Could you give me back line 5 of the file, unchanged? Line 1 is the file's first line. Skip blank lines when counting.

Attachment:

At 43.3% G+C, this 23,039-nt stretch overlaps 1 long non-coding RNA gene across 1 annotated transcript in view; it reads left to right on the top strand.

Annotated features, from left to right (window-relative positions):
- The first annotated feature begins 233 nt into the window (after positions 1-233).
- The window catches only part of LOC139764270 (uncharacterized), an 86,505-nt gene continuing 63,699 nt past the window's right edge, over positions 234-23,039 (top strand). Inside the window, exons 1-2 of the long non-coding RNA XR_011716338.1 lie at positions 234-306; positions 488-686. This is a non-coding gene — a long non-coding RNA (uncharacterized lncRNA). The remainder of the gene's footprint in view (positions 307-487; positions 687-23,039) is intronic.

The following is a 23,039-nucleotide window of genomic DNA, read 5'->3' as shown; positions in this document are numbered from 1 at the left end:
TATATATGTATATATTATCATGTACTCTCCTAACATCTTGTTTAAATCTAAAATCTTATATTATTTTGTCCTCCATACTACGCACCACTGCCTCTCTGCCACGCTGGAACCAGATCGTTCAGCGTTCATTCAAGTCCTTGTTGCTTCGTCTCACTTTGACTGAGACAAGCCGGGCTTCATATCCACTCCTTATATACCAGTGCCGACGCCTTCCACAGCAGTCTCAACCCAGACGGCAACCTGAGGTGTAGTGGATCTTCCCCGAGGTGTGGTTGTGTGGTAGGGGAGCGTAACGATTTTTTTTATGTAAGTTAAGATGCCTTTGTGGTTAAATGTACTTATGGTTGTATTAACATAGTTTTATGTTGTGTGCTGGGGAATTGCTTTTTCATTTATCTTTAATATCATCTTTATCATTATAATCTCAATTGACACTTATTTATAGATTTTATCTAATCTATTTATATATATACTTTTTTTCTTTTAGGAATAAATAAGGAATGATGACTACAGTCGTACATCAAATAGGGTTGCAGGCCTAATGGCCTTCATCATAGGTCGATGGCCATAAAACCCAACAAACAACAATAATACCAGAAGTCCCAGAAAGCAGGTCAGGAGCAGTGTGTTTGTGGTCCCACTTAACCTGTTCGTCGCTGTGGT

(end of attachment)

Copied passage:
The following is a 23,039-nucleotide window of genomic DNA, read 5'->3' as shown; positions in this document are numbered from 1 at the left end: